Ready made. Microwave meals. Convenient food. All becoming big no no’s in the culinary world. Why? I hear you ask. Depending on the quality of the product, made processed food items can contain more chemical numbers, salt and sugar than they do real ingredients. So when is it ok to buy ready made products and how do you know what to look for?
I won’t pretend that I haven’t never eaten instant noodles, cracked opened a jar of simmer sauce or marinade or cooked a frozen product. But I am learning to read labels and made different decisions. A little research can go a long way to allow you to know what you could make just as easily yourself and what is pretty much a mirrored product of handmade packaged up.
One lament I often hear is time. I don’t have time to make food, I don’t have time to shop for ten million ingredients, I don’t have time to learn new recipes or how to do this from scratch. I get it. Life is busy, there are lots of commitments in your day, but some shortcuts can mean you’re paying a lot for very little convenience.
So let’s start with the products you may find yourself reaching for but may actually contain very little bang for your buck:
1. Marinades and simmer sauces – Have a read of the label. The ingredient listing has the product of the largest quantity listed first to the smallest last. So when you read a label that has water, sugar, flavourings you are possibly buying 50% water, 40% sugar, 10% flavours….crazy isn’t it? Now some products are much more closer to a product you would make yourself. That’s where reading brands makes the difference. I don’t have the time to read the labels in the shop I hear you exclaim. It takes on a quick scan once you know what you’re looking for. Below is a typical simmer sauce label which I will show you what to look for and how to create it for yourself:
Vegetable content: 23% – so the other 87% is the remaining ingredients, the second of which is sugar
Modified cornstarch : this is cornstarch that has been chemically treated to create a thickening agent. This does not mean it has been genetically modified but it becomes a more processed product if you are choosing to avoid this components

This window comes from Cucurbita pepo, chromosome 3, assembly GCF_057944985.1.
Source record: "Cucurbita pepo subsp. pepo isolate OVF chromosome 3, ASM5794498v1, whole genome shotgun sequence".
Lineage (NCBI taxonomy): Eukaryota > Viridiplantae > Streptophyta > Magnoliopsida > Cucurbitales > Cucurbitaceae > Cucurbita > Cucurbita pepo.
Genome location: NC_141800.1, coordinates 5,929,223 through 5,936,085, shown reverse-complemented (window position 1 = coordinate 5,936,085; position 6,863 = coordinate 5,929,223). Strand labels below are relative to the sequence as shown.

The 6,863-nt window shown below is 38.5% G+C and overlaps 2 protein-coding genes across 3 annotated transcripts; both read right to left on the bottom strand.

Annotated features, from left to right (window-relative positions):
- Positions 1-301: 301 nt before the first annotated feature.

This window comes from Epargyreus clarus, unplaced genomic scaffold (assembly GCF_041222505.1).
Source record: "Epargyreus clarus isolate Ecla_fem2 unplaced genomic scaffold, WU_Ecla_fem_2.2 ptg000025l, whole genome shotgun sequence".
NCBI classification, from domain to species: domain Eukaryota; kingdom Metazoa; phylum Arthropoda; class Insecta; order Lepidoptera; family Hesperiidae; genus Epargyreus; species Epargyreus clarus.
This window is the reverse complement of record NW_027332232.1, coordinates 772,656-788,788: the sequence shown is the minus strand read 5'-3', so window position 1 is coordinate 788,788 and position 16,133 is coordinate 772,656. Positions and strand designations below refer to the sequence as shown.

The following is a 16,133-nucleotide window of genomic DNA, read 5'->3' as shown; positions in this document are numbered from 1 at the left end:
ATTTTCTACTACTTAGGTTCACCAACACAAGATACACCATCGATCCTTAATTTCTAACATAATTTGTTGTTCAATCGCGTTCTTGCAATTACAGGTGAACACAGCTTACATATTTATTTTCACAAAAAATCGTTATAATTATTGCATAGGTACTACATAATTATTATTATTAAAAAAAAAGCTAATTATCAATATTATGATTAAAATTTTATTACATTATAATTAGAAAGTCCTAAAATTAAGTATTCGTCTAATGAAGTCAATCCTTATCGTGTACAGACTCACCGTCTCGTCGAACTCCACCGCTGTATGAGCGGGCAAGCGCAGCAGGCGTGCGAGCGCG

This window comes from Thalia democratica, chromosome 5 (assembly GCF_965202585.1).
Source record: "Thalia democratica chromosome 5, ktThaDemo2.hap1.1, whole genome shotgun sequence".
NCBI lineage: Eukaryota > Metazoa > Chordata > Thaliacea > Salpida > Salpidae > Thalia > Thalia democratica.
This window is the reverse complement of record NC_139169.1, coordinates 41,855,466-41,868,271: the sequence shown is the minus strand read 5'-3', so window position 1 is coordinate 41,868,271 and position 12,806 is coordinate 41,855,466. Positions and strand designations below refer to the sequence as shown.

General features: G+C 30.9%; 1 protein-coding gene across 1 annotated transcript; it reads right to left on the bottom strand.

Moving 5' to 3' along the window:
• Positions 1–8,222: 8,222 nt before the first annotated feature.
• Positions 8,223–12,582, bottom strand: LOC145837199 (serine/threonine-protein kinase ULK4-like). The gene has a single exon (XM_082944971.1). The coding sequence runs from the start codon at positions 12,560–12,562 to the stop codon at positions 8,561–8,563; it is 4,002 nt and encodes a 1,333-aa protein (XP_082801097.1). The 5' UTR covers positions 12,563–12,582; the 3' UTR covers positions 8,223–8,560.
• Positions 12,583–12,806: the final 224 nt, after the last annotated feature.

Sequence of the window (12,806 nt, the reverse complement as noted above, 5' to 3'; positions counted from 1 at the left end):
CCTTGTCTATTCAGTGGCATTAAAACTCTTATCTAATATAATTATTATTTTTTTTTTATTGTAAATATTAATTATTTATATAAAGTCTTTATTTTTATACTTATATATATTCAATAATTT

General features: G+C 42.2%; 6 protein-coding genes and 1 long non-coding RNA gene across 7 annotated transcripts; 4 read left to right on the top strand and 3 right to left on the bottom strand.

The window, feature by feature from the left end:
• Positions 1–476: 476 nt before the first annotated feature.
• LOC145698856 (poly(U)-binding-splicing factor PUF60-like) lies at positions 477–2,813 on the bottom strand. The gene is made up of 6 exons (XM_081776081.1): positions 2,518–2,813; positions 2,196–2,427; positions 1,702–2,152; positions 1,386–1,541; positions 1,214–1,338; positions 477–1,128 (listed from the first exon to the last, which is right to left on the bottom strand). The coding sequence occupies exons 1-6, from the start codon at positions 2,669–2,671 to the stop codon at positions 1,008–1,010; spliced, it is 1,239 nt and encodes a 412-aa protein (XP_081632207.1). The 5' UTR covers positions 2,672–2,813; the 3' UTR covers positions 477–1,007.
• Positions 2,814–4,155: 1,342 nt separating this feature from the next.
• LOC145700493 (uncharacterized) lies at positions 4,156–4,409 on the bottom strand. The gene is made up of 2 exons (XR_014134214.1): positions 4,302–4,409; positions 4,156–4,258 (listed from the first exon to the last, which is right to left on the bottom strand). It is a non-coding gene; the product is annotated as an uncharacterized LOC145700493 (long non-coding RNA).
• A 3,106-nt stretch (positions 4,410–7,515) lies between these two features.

Now this is just an example to allow you to see what you are looking at when reading a label. Being able to decipher a label will mean you can make the best choices for you. If there are allergens, a dietary requirement or a lifestyle choice, reading labels means you will be best equipped to make the right choice for you.
Marinades can be easily made through the use of juices, soy sauce, oil, herbs, spices, chilli, garlic, honey, fish sauce etc. So how do you get it to be thick like the jars? Cornflour – just dissolve about a tablespoon of cornflour to a cup of water, simmer it to thicken, add your favourite seasonings, allow to cool and there is your own homemade marinade. You know what’s in it and can adjust the seasonings to you tastebuds.
2. Spice blends
This is another product where you may not realise exactly what you are eating. This is a morrocan spice blend. Notice that there is natural chicken flavourings in there. So if you are making a vegetarian or vegan dish this is a big no-no. The first ingredient is also salt which is the bulking carrier plus sugar is in there too. Again, choose wisely. You can easily make your own spice blend and have it be vegetarian/vegan friendly. There is rice flour which is gluten free but again, allergen alerts too.
Homemade spice blends are quite easy – yes you can use salt at the bulking ingredient but you control the proportion.
Here are some easy blends care of Wellness Mama.com
She has everything from Taco mix, to Italian to homemade curry powder. Worth a look!
3. Microwave/Convenience Meals
Now I don’t often say I am really for or against something but these are one of my pet hates. The amount of numbers, chemicals and what on earth is that is a bit mind boggling. The only real exceptions I have found are some quality organic ready made soups or organic meals as they cannot have the same chemical content. This next ingredient list of microwave spaghetti and meatballs. To me, this ingredients would be:
Beef mince, onion, garlic, salt, pepper, parsley, breadcrumbs, tomato, spaghetti, egg
As you can see on the label this is not the case. Palm oil is used which is a cheap, environmentally detrimental filler, rolled oats are in there instead of the traditional breadcrumbs and I’m not exactly sure what beef flavour is doing in there or what it actually is. A simple meal is turned into something far more complicated for shelf life and microwave ready content. But something has to give and that’s the integrity of the dish. So as you can see, it really pays to read a label and know what exactly you are eating and what it consists of.